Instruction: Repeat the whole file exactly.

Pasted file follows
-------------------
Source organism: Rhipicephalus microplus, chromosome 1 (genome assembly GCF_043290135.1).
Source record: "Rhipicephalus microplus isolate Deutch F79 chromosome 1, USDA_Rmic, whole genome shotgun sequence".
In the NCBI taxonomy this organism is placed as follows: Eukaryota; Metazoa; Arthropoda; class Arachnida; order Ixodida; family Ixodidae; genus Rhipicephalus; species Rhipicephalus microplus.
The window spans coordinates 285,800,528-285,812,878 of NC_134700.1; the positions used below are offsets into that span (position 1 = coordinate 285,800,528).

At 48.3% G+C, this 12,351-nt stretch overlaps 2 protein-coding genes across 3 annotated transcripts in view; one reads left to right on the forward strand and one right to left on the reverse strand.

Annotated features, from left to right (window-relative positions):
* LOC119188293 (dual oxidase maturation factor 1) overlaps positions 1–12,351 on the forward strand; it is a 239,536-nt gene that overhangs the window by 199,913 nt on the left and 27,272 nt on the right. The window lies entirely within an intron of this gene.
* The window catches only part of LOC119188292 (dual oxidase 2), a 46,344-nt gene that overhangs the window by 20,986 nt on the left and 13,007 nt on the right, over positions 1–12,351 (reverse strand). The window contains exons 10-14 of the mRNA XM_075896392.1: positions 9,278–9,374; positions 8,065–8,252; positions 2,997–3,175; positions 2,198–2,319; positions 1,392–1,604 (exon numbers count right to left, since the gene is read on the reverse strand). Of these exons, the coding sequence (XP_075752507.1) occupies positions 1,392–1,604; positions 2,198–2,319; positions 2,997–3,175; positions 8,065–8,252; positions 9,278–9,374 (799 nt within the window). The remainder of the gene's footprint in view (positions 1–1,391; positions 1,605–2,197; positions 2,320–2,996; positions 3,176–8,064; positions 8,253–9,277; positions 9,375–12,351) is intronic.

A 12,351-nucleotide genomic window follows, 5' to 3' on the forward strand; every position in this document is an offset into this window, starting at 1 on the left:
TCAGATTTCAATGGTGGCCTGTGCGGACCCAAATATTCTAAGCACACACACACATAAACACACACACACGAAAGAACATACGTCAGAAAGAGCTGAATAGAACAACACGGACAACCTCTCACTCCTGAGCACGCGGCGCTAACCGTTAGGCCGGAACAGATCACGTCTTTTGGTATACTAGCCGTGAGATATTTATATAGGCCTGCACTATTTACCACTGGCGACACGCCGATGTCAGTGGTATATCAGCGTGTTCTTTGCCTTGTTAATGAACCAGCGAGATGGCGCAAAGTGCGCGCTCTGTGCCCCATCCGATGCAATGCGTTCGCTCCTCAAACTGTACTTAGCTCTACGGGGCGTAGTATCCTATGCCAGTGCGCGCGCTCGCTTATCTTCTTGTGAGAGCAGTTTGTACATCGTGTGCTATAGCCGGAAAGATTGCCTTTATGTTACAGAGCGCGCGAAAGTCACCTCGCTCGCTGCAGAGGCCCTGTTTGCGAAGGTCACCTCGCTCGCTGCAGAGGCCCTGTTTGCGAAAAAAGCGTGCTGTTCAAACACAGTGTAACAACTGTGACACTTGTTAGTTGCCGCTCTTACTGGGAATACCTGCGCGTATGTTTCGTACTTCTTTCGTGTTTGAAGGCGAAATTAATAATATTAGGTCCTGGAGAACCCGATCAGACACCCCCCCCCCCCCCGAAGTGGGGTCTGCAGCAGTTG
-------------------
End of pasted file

Source organism: Rhipicephalus microplus, chromosome 1 (genome assembly GCF_043290135.1).
Source record: "Rhipicephalus microplus isolate Deutch F79 chromosome 1, USDA_Rmic, whole genome shotgun sequence".
In the NCBI taxonomy this organism is placed as follows: Eukaryota; Metazoa; Arthropoda; class Arachnida; order Ixodida; family Ixodidae; genus Rhipicephalus; species Rhipicephalus microplus.
The window spans coordinates 285,800,528-285,812,878 of NC_134700.1; the positions used below are offsets into that span (position 1 = coordinate 285,800,528).

At 48.3% G+C, this 12,351-nt stretch overlaps 2 protein-coding genes across 3 annotated transcripts in view; one reads left to right on the forward strand and one right to left on the reverse strand.

Annotated features, from left to right (window-relative positions):
* LOC119188293 (dual oxidase maturation factor 1) overlaps positions 1–12,351 on the forward strand; it is a 239,536-nt gene that overhangs the window by 199,913 nt on the left and 27,272 nt on the right. The window lies entirely within an intron of this gene.
* The window catches only part of LOC119188292 (dual oxidase 2), a 46,344-nt gene that overhangs the window by 20,986 nt on the left and 13,007 nt on the right, over positions 1–12,351 (reverse strand). The window contains exons 10-14 of the mRNA XM_075896392.1: positions 9,278–9,374; positions 8,065–8,252; positions 2,997–3,175; positions 2,198–2,319; positions 1,392–1,604 (exon numbers count right to left, since the gene is read on the reverse strand). Of these exons, the coding sequence (XP_075752507.1) occupies positions 1,392–1,604; positions 2,198–2,319; positions 2,997–3,175; positions 8,065–8,252; positions 9,278–9,374 (799 nt within the window). The remainder of the gene's footprint in view (positions 1–1,391; positions 1,605–2,197; positions 2,320–2,996; positions 3,176–8,064; positions 8,253–9,277; positions 9,375–12,351) is intronic.

A 12,351-nucleotide genomic window follows, 5' to 3' on the forward strand; every position in this document is an offset into this window, starting at 1 on the left:
TCAGATTTCAATGGTGGCCTGTGCGGACCCAAATATTCTAAGCACACACACACATAAACACACACACACGAAAGAACATACGTCAGAAAGAGCTGAATAGAACAACACGGACAACCTCTCACTCCTGAGCACGCGGCGCTAACCGTTAGGCCGGAACAGATCACGTCTTTTGGTATACTAGCCGTGAGATATTTATATAGGCCTGCACTATTTACCACTGGCGACACGCCGATGTCAGTGGTATATCAGCGTGTTCTTTGCCTTGTTAATGAACCAGCGAGATGGCGCAAAGTGCGCGCTCTGTGCCCCATCCGATGCAATGCGTTCGCTCCTCAAACTGTACTTAGCTCTACGGGGCGTAGTATCCTATGCCAGTGCGCGCGCTCGCTTATCTTCTTGTGAGAGCAGTTTGTACATCGTGTGCTATAGCCGGAAAGATTGCCTTTATGTTACAGAGCGCGCGAAAGTCACCTCGCTCGCTGCAGAGGCCCTGTTTGCGAAGGTCACCTCGCTCGCTGCAGAGGCCCTGTTTGCGAAAAAAGCGTGCTGTTCAAACACAGTGTAACAACTGTGACACTTGTTAGTTGCCGCTCTTACTGGGAATACCTGCGCGTATGTTTCGTACTTCTTTCGTGTTTGAAGGCGAAATTAATAATATTAGGTCCTGGAGAACCCGATCAGACACCCCCCCCCCCCCCGAAGTGGGGTCTGCAGCAGTTG